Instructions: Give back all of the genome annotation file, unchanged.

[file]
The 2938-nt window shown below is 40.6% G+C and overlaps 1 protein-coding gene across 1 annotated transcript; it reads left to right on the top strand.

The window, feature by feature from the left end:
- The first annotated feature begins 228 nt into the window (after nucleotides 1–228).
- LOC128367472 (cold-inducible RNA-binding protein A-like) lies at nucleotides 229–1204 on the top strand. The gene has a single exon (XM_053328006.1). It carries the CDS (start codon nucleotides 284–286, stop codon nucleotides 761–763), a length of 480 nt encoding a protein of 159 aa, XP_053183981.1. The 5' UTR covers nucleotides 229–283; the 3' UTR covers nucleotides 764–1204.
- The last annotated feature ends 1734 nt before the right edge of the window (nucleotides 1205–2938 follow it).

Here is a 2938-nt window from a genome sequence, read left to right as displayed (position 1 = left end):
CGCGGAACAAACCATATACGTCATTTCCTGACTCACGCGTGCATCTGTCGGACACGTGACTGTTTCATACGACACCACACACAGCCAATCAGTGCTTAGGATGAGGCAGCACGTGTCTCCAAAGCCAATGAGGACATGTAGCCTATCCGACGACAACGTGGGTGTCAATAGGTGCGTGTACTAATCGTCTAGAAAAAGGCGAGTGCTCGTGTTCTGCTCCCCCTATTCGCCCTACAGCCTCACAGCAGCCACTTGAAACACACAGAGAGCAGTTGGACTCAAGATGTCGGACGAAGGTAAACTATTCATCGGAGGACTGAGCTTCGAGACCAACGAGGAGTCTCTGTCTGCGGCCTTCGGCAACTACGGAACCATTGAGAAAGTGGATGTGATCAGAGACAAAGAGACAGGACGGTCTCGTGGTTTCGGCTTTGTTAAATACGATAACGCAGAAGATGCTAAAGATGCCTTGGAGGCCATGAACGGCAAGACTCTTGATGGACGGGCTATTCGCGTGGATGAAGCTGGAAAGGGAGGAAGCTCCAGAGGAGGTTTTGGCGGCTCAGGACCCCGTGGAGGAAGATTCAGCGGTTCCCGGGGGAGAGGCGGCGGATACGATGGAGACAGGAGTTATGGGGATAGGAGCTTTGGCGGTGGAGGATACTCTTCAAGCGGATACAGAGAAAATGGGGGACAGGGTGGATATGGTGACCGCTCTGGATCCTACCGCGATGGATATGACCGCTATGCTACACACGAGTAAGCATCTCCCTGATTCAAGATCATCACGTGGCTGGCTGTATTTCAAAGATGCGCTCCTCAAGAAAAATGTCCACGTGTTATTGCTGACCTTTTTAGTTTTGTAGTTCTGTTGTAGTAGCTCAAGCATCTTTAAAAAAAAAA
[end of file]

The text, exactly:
The 2938-nt window shown below is 40.6% G+C and overlaps 1 protein-coding gene across 1 annotated transcript; it reads left to right on the top strand.

The window, feature by feature from the left end:
- The first annotated feature begins 228 nt into the window (after nucleotides 1–228).
- LOC128367472 (cold-inducible RNA-binding protein A-like) lies at nucleotides 229–1204 on the top strand. The gene has a single exon (XM_053328006.1). It carries the CDS (start codon nucleotides 284–286, stop codon nucleotides 761–763), a length of 480 nt encoding a protein of 159 aa, XP_053183981.1. The 5' UTR covers nucleotides 229–283; the 3' UTR covers nucleotides 764–1204.
- The last annotated feature ends 1734 nt before the right edge of the window (nucleotides 1205–2938 follow it).

Here is a 2938-nt window from a genome sequence, read left to right as displayed (position 1 = left end):
CGCGGAACAAACCATATACGTCATTTCCTGACTCACGCGTGCATCTGTCGGACACGTGACTGTTTCATACGACACCACACACAGCCAATCAGTGCTTAGGATGAGGCAGCACGTGTCTCCAAAGCCAATGAGGACATGTAGCCTATCCGACGACAACGTGGGTGTCAATAGGTGCGTGTACTAATCGTCTAGAAAAAGGCGAGTGCTCGTGTTCTGCTCCCCCTATTCGCCCTACAGCCTCACAGCAGCCACTTGAAACACACAGAGAGCAGTTGGACTCAAGATGTCGGACGAAGGTAAACTATTCATCGGAGGACTGAGCTTCGAGACCAACGAGGAGTCTCTGTCTGCGGCCTTCGGCAACTACGGAACCATTGAGAAAGTGGATGTGATCAGAGACAAAGAGACAGGACGGTCTCGTGGTTTCGGCTTTGTTAAATACGATAACGCAGAAGATGCTAAAGATGCCTTGGAGGCCATGAACGGCAAGACTCTTGATGGACGGGCTATTCGCGTGGATGAAGCTGGAAAGGGAGGAAGCTCCAGAGGAGGTTTTGGCGGCTCAGGACCCCGTGGAGGAAGATTCAGCGGTTCCCGGGGGAGAGGCGGCGGATACGATGGAGACAGGAGTTATGGGGATAGGAGCTTTGGCGGTGGAGGATACTCTTCAAGCGGATACAGAGAAAATGGGGGACAGGGTGGATATGGTGACCGCTCTGGATCCTACCGCGATGGATATGACCGCTATGCTACACACGAGTAAGCATCTCCCTGATTCAAGATCATCACGTGGCTGGCTGTATTTCAAAGATGCGCTCCTCAAGAAAAATGTCCACGTGTTATTGCTGACCTTTTTAGTTTTGTAGTTCTGTTGTAGTAGCTCAAGCATCTTTAAAAAAAAAA